The future of Maryland health care is starting to arrive, and it doesn't involve forcing Wal-Mart and only Wal-Mart to slightly improve medical benefits.
Instead, it may resemble what was just approved in Massachusetts, by a Republican governor "more conservative than" Maryland Gov. Robert L. Ehrlich Jr. and by a legislature "more liberal than Maryland's," says Ed Haislmaier, a former Pfizer executive and now a health-policy scholar at the Heritage Foundation.
The future of Maryland health care under a Massachusetts-style scheme would be far from perfect. But it would reduce the cost of coverage for thousands.
It would shrink the rolls of uninsured. It would let people carry coverage from job to job. It would let individuals and small-business workers buy the same policies offered through big employers.
It will look a little like Hillary- care, with a big government clearinghouse overseeing cover- age.
And, in an indication of how health policy has evolved, the people pushing it hardest are Republicans and business types.
"It's more affordable and more efficient than anything we've seen," says Robert O. C. Worcester, head of Maryland Business for Responsive Government, which has spent years fighting big government.
Last week U.S. District Judge J. Frederick Motz struck down a Maryland law that forced Wal-Mart to increase employee medical coverage or pay a tax.
It seems a fatal blow. Federal law allows states to force insurers to cover certain medical conditions. But it doesn't let them force employers to offer coverage, and on that basis Motz nullified the Wal-Mart law.
The decision opens the way for alternatives to addressing the health care conundrum, which in Maryland leaves hundreds of thousands of people without coverage.
A proposal by Eastern Shore Republican state Sen. E. J. Pipkin - a plan that shares the genealogy of the Massachusetts program - should get a serious hearing when the legislature convenes in January.
The proposal's centerpiece is a health-insurance "exchange" run by Maryland government. It would be loosely based on the U.S. government's scheme that allows federal employees to choose from numerous health plans and keep coverage if they move from agency to agency.
"This is not a purchasing outfit," as would have been the case with a plan brokered by former first lady Hillary Rodham Clinton, says Haislmaier. "This is an exchange. It's like a farmer's exchange. Like a stock exchange. You put your wares out there and people decide what to buy."
Anybody could shop, without being barred by a pre-existing illness. If employers agree to participate, workers could spend company-provided insurance premiums on any plan in the exchange.
Workers would like the variety. Employers - especially small ones - would like the hassle-free way of offering health coverage. Insurers would like the chance to reach millions of customers directly, without going through corporate human resources departments. And most of it would be paid with pretax dollars, as now.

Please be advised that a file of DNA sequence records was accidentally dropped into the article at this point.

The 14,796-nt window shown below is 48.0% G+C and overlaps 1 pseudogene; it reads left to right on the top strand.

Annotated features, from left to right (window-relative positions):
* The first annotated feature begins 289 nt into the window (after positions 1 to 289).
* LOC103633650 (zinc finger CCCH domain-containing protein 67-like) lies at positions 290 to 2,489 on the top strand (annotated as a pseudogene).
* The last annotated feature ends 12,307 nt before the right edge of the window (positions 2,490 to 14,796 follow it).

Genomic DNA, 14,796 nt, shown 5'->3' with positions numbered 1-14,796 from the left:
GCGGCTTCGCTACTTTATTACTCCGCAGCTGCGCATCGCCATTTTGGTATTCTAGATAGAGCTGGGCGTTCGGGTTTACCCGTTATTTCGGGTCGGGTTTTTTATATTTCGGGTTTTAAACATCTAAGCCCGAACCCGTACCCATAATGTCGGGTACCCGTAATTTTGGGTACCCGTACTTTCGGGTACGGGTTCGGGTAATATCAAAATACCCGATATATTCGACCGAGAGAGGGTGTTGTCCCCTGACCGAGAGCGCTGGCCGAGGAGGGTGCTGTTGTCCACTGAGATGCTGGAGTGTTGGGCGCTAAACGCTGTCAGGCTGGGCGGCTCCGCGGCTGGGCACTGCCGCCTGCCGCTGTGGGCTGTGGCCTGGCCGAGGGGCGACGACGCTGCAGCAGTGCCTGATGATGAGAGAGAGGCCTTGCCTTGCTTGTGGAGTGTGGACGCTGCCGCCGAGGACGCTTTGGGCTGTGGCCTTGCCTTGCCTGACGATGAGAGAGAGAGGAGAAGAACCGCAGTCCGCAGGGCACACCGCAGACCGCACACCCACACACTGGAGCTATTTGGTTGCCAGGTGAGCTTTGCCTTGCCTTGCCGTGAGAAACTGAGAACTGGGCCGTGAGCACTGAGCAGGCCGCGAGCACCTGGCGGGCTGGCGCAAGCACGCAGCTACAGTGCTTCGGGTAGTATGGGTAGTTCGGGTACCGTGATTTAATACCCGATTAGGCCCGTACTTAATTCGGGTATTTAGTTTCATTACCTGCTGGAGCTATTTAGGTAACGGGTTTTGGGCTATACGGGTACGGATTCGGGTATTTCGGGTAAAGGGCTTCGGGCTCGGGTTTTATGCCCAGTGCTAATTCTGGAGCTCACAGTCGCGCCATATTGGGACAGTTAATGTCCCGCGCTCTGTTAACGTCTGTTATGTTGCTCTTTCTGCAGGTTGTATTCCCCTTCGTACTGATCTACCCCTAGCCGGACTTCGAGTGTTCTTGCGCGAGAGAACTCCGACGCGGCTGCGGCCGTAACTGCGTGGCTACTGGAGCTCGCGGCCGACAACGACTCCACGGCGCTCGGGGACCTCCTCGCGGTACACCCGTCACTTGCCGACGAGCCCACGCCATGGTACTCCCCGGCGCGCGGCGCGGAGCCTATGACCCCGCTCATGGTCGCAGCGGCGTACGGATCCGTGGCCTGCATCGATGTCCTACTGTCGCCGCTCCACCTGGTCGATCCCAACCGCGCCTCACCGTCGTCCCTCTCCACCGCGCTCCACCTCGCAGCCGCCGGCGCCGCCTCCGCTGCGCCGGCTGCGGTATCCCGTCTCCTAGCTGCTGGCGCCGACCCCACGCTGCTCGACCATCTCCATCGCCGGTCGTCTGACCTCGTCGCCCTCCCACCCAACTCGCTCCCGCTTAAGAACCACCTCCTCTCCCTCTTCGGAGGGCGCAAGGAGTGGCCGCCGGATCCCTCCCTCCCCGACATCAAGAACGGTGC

A worker switching jobs could keep her plan, substituting premium contributions from her new employer for those of her old employer. Because a big portion of the uninsured lack coverage only temporarily, when they're between jobs, Haislmaier claims portability could cut the rolls of uninsured by as much as half. He helped frame Pipkin's health package in this year's General Assembly.
The exchange would let even companies contributing zero dollars for health coverage offer a wide variety of tax-deductible coverage for their employees - at employee expense, of course. The self-employed could buy policies. So could the unemployed.
Yes, affordability would be an issue for these groups. And premiums for the unemployed would be paid with post-tax dollars because federal law stupidly allows deductibility only for employer-sponsored health plans.
But if done right, a new Maryland health plan could address the affordability issue.
For one thing, Maryland compels insurers to cover more medical procedures than perhaps any other state, which drives up the cost of coverage. These "mandates" should be reduced. Why allow only Cadillac coverage when some people can afford only a Hyundai?
Another way to make coverage more affordable would be to redeploy Medicaid money to pay premiums in the insurance exchange.
And the best idea of all, which Massachusetts has embraced, is to require anybody who can afford health insurance to buy it. (This was not in Pipkin's proposal.) We already do it for car insurance. Compelling medical coverage would reduce "free riders" who lack insurance but get treated gratis in emergency rooms. Charges for this care are built into everybody else's premiums.
I don't like parts of Pipkin's proposal. He would trash the price controls that have worked well in Maryland for years. And he would loosen restrictions on building new hospitals and other medical facilities, which risks making medical inflation worse.
But I agree when he says this:
"Our discussion in the legislature has been, 'How can we do more mandates and have the government and big business be in control?' We should do something that puts the consumers more in charge of their fate."